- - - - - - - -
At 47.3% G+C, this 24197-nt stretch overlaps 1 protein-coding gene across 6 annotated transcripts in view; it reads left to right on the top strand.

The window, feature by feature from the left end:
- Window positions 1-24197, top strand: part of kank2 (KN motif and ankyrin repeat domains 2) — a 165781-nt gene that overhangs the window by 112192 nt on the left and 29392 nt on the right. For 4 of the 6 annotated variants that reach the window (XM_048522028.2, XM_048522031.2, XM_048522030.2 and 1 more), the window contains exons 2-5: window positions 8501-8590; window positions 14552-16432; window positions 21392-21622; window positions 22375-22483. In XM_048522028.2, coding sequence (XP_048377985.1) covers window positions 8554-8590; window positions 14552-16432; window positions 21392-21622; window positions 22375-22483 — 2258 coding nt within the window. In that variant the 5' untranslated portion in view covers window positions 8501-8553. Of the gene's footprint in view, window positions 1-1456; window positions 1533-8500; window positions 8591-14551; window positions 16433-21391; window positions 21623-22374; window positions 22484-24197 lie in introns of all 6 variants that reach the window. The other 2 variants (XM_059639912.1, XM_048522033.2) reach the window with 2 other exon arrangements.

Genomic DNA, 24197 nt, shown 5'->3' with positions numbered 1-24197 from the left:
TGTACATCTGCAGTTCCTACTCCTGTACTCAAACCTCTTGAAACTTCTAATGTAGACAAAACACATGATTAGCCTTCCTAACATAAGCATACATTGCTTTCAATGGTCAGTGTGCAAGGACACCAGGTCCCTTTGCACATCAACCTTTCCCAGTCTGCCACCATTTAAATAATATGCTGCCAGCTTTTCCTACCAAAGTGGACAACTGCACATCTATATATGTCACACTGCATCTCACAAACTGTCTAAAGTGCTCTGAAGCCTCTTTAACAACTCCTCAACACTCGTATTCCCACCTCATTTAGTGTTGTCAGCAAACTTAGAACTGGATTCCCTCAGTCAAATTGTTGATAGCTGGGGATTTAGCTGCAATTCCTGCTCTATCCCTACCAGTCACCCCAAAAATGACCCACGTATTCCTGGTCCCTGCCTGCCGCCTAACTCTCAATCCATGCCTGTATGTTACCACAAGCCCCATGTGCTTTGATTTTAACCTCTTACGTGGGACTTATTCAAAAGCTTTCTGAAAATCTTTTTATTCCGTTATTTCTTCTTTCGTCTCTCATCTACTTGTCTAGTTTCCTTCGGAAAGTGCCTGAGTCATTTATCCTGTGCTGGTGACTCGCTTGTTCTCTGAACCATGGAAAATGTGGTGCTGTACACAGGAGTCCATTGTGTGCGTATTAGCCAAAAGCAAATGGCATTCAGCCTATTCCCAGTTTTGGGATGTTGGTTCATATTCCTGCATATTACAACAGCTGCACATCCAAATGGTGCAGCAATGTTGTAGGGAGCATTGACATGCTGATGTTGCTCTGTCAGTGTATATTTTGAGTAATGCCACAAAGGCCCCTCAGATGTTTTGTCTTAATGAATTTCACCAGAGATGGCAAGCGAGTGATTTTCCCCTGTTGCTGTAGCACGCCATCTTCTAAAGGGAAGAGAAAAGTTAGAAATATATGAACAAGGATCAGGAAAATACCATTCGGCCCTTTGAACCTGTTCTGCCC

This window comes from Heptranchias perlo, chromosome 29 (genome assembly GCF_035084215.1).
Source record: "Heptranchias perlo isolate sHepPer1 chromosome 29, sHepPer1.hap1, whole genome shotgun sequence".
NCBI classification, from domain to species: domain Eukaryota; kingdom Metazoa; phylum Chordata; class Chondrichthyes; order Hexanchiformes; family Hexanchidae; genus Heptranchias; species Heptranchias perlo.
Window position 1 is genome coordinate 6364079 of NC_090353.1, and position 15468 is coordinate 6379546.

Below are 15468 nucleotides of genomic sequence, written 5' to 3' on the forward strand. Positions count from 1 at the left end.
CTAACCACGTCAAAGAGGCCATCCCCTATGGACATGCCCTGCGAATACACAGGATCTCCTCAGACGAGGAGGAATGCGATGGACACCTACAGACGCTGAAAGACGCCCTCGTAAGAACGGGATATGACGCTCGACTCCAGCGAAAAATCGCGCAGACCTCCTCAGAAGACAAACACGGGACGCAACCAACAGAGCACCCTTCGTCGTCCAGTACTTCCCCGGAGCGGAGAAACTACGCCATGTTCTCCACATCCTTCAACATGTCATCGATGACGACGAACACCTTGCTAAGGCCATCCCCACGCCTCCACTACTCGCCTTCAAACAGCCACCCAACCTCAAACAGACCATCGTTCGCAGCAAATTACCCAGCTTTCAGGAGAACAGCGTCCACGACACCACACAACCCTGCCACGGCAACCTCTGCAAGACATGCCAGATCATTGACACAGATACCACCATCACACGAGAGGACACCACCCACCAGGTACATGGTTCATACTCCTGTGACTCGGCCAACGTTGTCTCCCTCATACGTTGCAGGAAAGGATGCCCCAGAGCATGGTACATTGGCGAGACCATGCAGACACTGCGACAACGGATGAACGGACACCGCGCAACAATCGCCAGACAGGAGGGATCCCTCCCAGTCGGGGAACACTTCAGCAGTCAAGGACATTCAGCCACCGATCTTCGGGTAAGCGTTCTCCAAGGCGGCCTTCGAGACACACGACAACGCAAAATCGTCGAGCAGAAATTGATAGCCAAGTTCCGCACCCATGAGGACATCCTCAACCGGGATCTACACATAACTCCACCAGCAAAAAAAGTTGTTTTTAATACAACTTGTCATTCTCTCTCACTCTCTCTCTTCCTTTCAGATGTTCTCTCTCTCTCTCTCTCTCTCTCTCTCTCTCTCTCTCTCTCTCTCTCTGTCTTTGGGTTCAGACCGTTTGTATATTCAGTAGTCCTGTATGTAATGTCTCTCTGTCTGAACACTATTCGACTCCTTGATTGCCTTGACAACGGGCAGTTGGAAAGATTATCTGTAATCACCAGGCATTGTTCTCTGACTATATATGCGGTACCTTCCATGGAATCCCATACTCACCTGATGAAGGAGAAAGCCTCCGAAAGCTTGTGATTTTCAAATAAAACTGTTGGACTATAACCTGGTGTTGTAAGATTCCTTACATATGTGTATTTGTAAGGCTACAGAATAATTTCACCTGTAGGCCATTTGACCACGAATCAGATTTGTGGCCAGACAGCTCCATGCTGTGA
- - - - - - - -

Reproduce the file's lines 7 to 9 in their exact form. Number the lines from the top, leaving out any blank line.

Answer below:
Source record: "Heptranchias perlo isolate sHepPer1 chromosome 29, sHepPer1.hap1, whole genome shotgun sequence".
NCBI classification, from domain to species: domain Eukaryota; kingdom Metazoa; phylum Chordata; class Chondrichthyes; order Hexanchiformes; family Hexanchidae; genus Heptranchias; species Heptranchias perlo.
Window position 1 is genome coordinate 6364079 of NC_090353.1, and position 15468 is coordinate 6379546.